Eco-friendly electric vehicle powered by a hydrogen fuel cell is being built by a group of students from Gdansk University of Technology. According to estimates, the car should drive about 300 km on one litre of hydrogen. In May, students want to present it in London at a competition for eco-friendly vehicles.
The three-wheeled vehicle with a carbon fibre body is three meters long and weighs about 40 kg. "Obviously, with so little mass, we need less energy to accelerate the car" - told PAP Bartłomiej Ząbek, President of Eco CarPG at Gdansk University of Technology, whose members are building a vehicle.
The car uses a fuel cell package of a total power of 500 W. They produce from electricity hydrogen, which then powers the Maxon 200 W motor. "Due to the use of the cells, the car is very environmentally friendly" - noted Ząbek.
As he explained, this is yet another version of hydrogen-powered vehicle built by the group - an improved version of the previous car.
Today, over a dozen people from various faculties of the university work on the vehicle, but the project has already involved a total of about 50 people. "The group has been around since 2012 and the team changes - as the graduates end their studies, they are replaced by new students" - explained Ząbek.
He added that during the work on the vehicle students had created, among other things, a proprietary energy recovery system during braking. "We have also tested various types of gearboxes and motors for our vehicle, and we hope the result is a vehicle that will allow us to achieve a good result in the Shell Eco-marathon in London, driving as many miles as possible with the least amount of fuel" - Ząbek told PAP.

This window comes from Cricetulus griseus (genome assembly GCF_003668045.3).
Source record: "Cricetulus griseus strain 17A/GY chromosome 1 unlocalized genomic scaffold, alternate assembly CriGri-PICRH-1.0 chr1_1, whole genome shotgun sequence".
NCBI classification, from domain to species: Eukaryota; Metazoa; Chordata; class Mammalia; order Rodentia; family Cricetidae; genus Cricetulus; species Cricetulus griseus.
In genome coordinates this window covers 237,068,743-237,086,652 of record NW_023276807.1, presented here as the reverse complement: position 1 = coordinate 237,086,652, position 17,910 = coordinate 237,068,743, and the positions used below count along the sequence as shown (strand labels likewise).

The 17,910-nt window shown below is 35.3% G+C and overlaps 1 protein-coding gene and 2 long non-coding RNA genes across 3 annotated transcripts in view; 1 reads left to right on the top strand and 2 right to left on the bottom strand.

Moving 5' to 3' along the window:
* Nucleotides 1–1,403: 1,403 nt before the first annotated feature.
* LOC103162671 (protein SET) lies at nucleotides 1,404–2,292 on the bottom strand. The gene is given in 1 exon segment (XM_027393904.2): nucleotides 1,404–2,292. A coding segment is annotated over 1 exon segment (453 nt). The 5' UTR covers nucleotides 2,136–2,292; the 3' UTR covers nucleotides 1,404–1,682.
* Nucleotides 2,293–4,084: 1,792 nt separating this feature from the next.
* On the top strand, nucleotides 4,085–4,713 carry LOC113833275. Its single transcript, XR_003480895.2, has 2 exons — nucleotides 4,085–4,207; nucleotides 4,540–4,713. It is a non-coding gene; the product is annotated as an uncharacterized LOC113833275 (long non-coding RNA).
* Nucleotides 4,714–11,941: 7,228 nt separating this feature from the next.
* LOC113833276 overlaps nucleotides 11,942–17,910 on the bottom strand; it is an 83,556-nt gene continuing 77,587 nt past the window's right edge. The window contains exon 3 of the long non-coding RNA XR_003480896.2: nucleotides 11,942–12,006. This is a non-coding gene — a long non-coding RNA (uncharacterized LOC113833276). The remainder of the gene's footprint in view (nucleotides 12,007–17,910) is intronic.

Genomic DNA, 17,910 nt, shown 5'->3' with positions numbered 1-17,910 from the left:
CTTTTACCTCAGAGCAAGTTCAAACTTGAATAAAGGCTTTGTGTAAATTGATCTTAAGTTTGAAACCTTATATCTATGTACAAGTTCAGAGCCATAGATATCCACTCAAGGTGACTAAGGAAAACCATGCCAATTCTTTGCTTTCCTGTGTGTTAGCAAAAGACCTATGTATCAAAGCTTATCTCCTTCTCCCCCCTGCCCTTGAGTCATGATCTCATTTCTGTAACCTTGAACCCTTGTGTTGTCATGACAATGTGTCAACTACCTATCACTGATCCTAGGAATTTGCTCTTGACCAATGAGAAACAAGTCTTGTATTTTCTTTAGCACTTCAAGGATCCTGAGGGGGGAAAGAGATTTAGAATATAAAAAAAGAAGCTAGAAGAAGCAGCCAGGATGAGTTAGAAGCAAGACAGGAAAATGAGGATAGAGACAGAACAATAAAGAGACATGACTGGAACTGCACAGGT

He explained that no tests had been carried out yet, but according to student estimates the car should be able to drive about 300 kilometres on one litre of hydrogen.
The competition for young engineers Shell Eco-marathon will be held at the end of May in London. Teams from high schools and universities from all over the world participate in the competition. Last year more than 200 cars were in the competition. Vehicles drove the designated route, and the jury evaluated their energy efficiency based on fuel consumption; winners in each category we the teams whose vehicles were able to drive the longest distance on the equivalent of one litre of fuel or one kWh.
Students from Gdansk University of Technology have competed Shell Eco-marathon three times (2014-2016). So far, they have not won a place on the podium, but they hope that the vehicle that is being improved from year to year will eventually bring them success. "The competition is a great opportunity to exchange experiences. People come from all over the world and each team has their own innovative solutions that they present" - noted Ząbek.
In the future, students want to continue to improve the car, including the braking system, which will optimise the drive and electronics. Ząbek added that the group was also looking for sponsors who would help students with further work on the vehicle, including the purchase of materials and parts.
Source: PAP - Science and Scholarship in Poland